Cuomo Doesn’t Want to Earmark Pre-K Cash for New York City

Andrew Cuomo. (Photo: Spencer Platt/Getty)
Andrew Cuomo. (Photo: Spencer Platt/Getty)

Gov. Andrew Cuomo remained noncommittal today about the State Senate’s plan to allot $540 million to the city to fund universal prekindergarten and after-school programs, telling reporters that Mayor Bill de Blasio will have to vie with other municipalities for a pot of state money. 

While Mr. de Blasio praised the senate yesterday for its proposal and appeared to back away from his oft-repeated demand for a tax increase, Mr. Cuomo was not as enthusiastic about the senate’s budget plan.

“We will do it statewide. The state will pay. There will not be a predetermined amount per city. What I have said is we will fund all the cities to the extent they can operationalize an effective plan and when they can operationalize that plan,” Mr. Cuomo said after a budget speech at an Association for a Better New York breakfast in midtown. “It’s not about 500 in New York City versus 100 in Buffalo versus something else in Albany. I want to do it a different way.”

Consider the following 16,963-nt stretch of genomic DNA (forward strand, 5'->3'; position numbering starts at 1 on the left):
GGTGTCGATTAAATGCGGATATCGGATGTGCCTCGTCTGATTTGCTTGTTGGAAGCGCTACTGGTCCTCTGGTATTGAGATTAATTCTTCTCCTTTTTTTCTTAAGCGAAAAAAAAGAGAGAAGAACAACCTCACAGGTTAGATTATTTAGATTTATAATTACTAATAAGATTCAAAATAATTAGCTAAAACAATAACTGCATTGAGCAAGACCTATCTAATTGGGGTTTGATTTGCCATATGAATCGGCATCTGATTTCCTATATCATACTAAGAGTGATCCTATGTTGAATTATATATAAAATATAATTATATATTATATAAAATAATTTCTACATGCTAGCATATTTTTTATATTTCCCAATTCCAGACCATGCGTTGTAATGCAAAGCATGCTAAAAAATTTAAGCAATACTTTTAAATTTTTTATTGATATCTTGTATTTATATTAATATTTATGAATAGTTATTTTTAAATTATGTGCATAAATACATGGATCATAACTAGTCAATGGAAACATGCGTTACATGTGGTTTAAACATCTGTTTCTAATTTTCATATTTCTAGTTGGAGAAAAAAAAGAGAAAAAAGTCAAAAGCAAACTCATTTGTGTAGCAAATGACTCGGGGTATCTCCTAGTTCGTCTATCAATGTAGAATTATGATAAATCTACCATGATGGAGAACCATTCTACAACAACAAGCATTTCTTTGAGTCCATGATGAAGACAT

“Nobody gets a predetermined amount,” he continued. “It’s in essence a first-come-first-serve and I want to use that competition to get them to bring the units online quickly. The mayor of New York City says he’s ready to move quickly, other mayors of other cities say they are ready to move quickly. I want to get it done as quickly as possible, I’m saying, ‘Fine, first come first serve.'”

When a reporter asked if Mr. de Blasio was being too aggressive in trying to get his pre-K program up and running later this year, Mr. Cuomo said Mr. de Blasio could come in and apply for state funds when he wanted.

“We will be able to satisfy and pay for the pre-K slots that are developed statewide but I want them to have a sense of urgency,” the governor said. “You know sometimes if you say to a city, ‘Well you have X amount,’ then now there’s no urgency for them to get it done and they know they have the money anyway, whenever they get it done. I want to do it the other way–there is no set amount of money for New York City under my plan.”

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